March 25, 2007 -- “Shooter,” as one might expect from the title is a standard shoot-'em-up action movie along the lines of “Collateral Damage,” “The Marine” and “Commando.” There is a lot of noise, explosions, blood and fist fights. It is pretty much by the book with no real surprises. Even though it is predictable, it is well-crafted enough and entertaining enough to be worth a look if you are into this kind of thing. I certainly am.
Mark Wahlberg of “The Departed” stars as Bob Lee Swagger, an expert sniper who has quit the military after he is betrayed and left for dead. He's still patriotic enough to be lured back into duty to help protect the president of the United States who has been targeted for a sniper attack. Bob does his job faithfully, but is betrayed, shot and framed for murder. He survives the attack, recovers and plots his revenge against those who betrayed him.
Swagger is relentlessly pursued by a group of powerful shadowy conspirators led by Colonel Isaac Johnson (Danny Glover of “Dreamgirls”), who reports to Charles F. Meachum (Ned Beatty of “Cookie's Fortune”), one of his well-placed government contacts. Johnson has a large supply of thugs at his disposal, the resources of all law enforcement agencies and an army of trained mercenaries with complete battle gear. You know who is winning this war, don't you? Along for the ride are rookie FBI agent Nick Memphis (Michael Peña of “World Trade Center”) and Sarah Fenn (Kate Mara of “We Are Marshall”), the pretty widow of Bob's old army buddy, Donnie Fenn (Lane Garrison). Both play significant roles in the film. Also featured is the lovely Rhona Mitra of “The Number 23” who plays FBI agent Alourdes Galindo. All-purpose bad guy Rade Serbedzija of “The Fog” plays Michael Sandor, one of the bad guys. A small, but memorably funny and eccentric performance is turned in Levon Helm as Mr. Rate, a firearms expert/conspiracy theorist. Helm is best known as the drummer for the seminal rock group, The Band.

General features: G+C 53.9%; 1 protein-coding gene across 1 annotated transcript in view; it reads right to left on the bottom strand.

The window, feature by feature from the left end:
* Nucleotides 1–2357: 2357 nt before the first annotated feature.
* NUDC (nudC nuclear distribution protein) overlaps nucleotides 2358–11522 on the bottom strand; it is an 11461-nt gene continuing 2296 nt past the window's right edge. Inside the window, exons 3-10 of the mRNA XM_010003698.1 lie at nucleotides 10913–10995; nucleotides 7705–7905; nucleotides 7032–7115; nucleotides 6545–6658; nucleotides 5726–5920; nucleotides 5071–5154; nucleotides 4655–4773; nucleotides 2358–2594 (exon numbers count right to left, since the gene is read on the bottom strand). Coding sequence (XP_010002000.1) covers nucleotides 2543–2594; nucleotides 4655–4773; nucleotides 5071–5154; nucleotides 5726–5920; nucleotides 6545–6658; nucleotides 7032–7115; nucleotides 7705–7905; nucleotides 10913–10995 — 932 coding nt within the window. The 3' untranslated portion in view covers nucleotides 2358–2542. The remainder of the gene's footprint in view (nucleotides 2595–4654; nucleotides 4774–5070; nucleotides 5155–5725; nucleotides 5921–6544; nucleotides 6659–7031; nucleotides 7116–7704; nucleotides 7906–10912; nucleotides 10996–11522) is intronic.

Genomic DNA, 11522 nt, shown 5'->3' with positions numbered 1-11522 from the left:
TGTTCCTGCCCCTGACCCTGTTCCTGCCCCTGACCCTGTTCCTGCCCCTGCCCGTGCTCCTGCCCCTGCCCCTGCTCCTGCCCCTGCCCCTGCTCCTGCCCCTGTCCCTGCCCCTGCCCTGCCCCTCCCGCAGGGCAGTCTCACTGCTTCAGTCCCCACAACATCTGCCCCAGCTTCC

The acting is solid throughout, which helps the film over the rather large plot holes. If you are looking for something that is believable, this is not your film. The plot of this film strains at the limits of this viewer's willingness to suspend his reason. Some may not be willing to go to such lengths, but I like this sort of movie. There are some interesting character names in this film, Bob Lee Swagger, for instance, named after legendary Confederate General Robert E. Lee, no doubt. Then there is Nick Memphis, what kind of name is that? Then there is Alourdes Galindo. That has got to be a one-of-a-kind movie name.
The film makes a not-so-subtle swipe at the current Iraq War, when one of the bad guys in the know says it was really about oil and not weapons of mass destruction. Gosh, you think? That isn't the only time in the movie that WMDs are mentioned, either. It is also worth noting that Bob Lee Swagger was betrayed and left to die by the same kind of politician who voted for the Iraq War in the first place, the same kind of situation that countless troops found themselves in Iraq and many other American wars. Veterans coming home to underfunded, understaffed, run-down military hospitals is not something unique to the Iraq war. It has happened repeatedly in America's history, along with low pay, poor mental health services, disability services and other chronic problems. “Support the troops” is a pretty hollow slogan in America. Bobby Lee Swagger is one soldier who finally got even with one politician who stabbed him in the back. This film rates a C+.
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